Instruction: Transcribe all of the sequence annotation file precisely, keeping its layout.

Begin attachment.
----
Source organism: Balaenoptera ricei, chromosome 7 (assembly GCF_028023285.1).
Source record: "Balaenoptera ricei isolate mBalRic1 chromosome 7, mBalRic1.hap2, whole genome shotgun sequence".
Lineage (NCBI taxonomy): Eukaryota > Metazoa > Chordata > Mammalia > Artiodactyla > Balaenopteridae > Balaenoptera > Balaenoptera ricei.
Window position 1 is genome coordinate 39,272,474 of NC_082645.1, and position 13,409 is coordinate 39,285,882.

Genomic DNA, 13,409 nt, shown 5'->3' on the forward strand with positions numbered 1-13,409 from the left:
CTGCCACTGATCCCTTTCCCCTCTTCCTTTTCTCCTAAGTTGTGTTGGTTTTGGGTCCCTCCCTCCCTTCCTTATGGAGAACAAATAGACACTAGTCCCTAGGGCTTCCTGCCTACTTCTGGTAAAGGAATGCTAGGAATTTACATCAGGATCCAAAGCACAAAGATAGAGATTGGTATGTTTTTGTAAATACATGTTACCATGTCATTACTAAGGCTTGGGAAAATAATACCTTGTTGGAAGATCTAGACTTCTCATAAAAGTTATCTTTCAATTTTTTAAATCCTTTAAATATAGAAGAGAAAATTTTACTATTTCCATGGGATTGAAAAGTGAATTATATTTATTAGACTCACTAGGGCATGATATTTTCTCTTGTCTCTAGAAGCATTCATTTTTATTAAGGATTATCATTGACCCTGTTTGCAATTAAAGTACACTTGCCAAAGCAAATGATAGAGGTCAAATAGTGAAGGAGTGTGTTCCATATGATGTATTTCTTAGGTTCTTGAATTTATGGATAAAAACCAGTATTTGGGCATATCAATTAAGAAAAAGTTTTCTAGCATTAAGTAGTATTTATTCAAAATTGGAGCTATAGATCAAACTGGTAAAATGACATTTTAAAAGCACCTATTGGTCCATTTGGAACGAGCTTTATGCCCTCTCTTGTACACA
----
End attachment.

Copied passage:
Source organism: Balaenoptera ricei, chromosome 7 (assembly GCF_028023285.1).
Source record: "Balaenoptera ricei isolate mBalRic1 chromosome 7, mBalRic1.hap2, whole genome shotgun sequence".
Lineage (NCBI taxonomy): Eukaryota > Metazoa > Chordata > Mammalia > Artiodactyla > Balaenopteridae > Balaenoptera > Balaenoptera ricei.
Window position 1 is genome coordinate 39,272,474 of NC_082645.1, and position 13,409 is coordinate 39,285,882.

Genomic DNA, 13,409 nt, shown 5'->3' on the forward strand with positions numbered 1-13,409 from the left:
CTGCCACTGATCCCTTTCCCCTCTTCCTTTTCTCCTAAGTTGTGTTGGTTTTGGGTCCCTCCCTCCCTTCCTTATGGAGAACAAATAGACACTAGTCCCTAGGGCTTCCTGCCTACTTCTGGTAAAGGAATGCTAGGAATTTACATCAGGATCCAAAGCACAAAGATAGAGATTGGTATGTTTTTGTAAATACATGTTACCATGTCATTACTAAGGCTTGGGAAAATAATACCTTGTTGGAAGATCTAGACTTCTCATAAAAGTTATCTTTCAATTTTTTAAATCCTTTAAATATAGAAGAGAAAATTTTACTATTTCCATGGGATTGAAAAGTGAATTATATTTATTAGACTCACTAGGGCATGATATTTTCTCTTGTCTCTAGAAGCATTCATTTTTATTAAGGATTATCATTGACCCTGTTTGCAATTAAAGTACACTTGCCAAAGCAAATGATAGAGGTCAAATAGTGAAGGAGTGTGTTCCATATGATGTATTTCTTAGGTTCTTGAATTTATGGATAAAAACCAGTATTTGGGCATATCAATTAAGAAAAAGTTTTCTAGCATTAAGTAGTATTTATTCAAAATTGGAGCTATAGATCAAACTGGTAAAATGACATTTTAAAAGCACCTATTGGTCCATTTGGAACGAGCTTTATGCCCTCTCTTGTACACA